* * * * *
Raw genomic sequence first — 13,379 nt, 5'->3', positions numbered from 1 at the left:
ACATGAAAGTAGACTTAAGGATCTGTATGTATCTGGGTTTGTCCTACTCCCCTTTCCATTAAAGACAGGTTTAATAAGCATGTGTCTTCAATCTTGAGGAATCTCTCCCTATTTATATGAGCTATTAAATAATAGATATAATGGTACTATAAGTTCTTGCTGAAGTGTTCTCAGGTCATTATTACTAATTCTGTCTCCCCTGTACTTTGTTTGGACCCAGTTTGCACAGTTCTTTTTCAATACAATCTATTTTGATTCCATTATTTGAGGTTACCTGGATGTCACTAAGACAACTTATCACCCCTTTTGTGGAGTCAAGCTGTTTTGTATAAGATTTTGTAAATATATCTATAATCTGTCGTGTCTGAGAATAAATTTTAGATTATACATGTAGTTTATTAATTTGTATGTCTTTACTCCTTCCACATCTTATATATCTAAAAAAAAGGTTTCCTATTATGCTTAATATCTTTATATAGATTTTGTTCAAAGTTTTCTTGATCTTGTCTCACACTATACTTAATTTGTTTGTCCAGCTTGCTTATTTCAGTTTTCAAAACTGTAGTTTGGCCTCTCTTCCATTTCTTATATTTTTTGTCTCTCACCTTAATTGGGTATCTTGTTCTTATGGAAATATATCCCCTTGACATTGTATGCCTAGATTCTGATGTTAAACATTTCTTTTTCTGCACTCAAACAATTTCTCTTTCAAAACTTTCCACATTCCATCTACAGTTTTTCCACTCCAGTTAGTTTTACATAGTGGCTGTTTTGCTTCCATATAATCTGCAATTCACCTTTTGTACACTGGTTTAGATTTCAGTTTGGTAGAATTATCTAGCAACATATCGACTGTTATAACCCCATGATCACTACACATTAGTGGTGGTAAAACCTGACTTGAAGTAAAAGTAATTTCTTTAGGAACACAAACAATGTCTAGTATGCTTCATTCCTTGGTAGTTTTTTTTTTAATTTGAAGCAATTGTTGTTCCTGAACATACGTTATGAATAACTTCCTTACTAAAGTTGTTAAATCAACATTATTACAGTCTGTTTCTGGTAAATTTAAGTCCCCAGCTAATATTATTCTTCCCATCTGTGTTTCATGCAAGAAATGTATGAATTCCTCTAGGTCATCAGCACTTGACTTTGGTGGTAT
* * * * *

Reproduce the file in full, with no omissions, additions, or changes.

Raw genomic sequence first — 13,379 nt, 5'->3', positions numbered from 1 at the left:
ACATGAAAGTAGACTTAAGGATCTGTATGTATCTGGGTTTGTCCTACTCCCCTTTCCATTAAAGACAGGTTTAATAAGCATGTGTCTTCAATCTTGAGGAATCTCTCCCTATTTATATGAGCTATTAAATAATAGATATAATGGTACTATAAGTTCTTGCTGAAGTGTTCTCAGGTCATTATTACTAATTCTGTCTCCCCTGTACTTTGTTTGGACCCAGTTTGCACAGTTCTTTTTCAATACAATCTATTTTGATTCCATTATTTGAGGTTACCTGGATGTCACTAAGACAACTTATCACCCCTTTTGTGGAGTCAAGCTGTTTTGTATAAGATTTTGTAAATATATCTATAATCTGTCGTGTCTGAGAATAAATTTTAGATTATACATGTAGTTTATTAATTTGTATGTCTTTACTCCTTCCACATCTTATATATCTAAAAAAAAGGTTTCCTATTATGCTTAATATCTTTATATAGATTTTGTTCAAAGTTTTCTTGATCTTGTCTCACACTATACTTAATTTGTTTGTCCAGCTTGCTTATTTCAGTTTTCAAAACTGTAGTTTGGCCTCTCTTCCATTTCTTATATTTTTTGTCTCTCACCTTAATTGGGTATCTTGTTCTTATGGAAATATATCCCCTTGACATTGTATGCCTAGATTCTGATGTTAAACATTTCTTTTTCTGCACTCAAACAATTTCTCTTTCAAAACTTTCCACATTCCATCTACAGTTTTTCCACTCCAGTTAGTTTTACATAGTGGCTGTTTTGCTTCCATATAATCTGCAATTCACCTTTTGTACACTGGTTTAGATTTCAGTTTGGTAGAATTATCTAGCAACATATCGACTGTTATAACCCCATGATCACTACACATTAGTGGTGGTAAAACCTGACTTGAAGTAAAAGTAATTTCTTTAGGAACACAAACAATGTCTAGTATGCTTCATTCCTTGGTAGTTTTTTTTTTAATTTGAAGCAATTGTTGTTCCTGAACATACGTTATGAATAACTTCCTTACTAAAGTTGTTAAATCAACATTATTACAGTCTGTTTCTGGTAAATTTAAGTCCCCAGCTAATATTATTCTTCCCATCTGTGTTTCATGCAAGAAATGTATGAATTCCTCTAGGTCATCAGCACTTGACTTTGGTGGTAT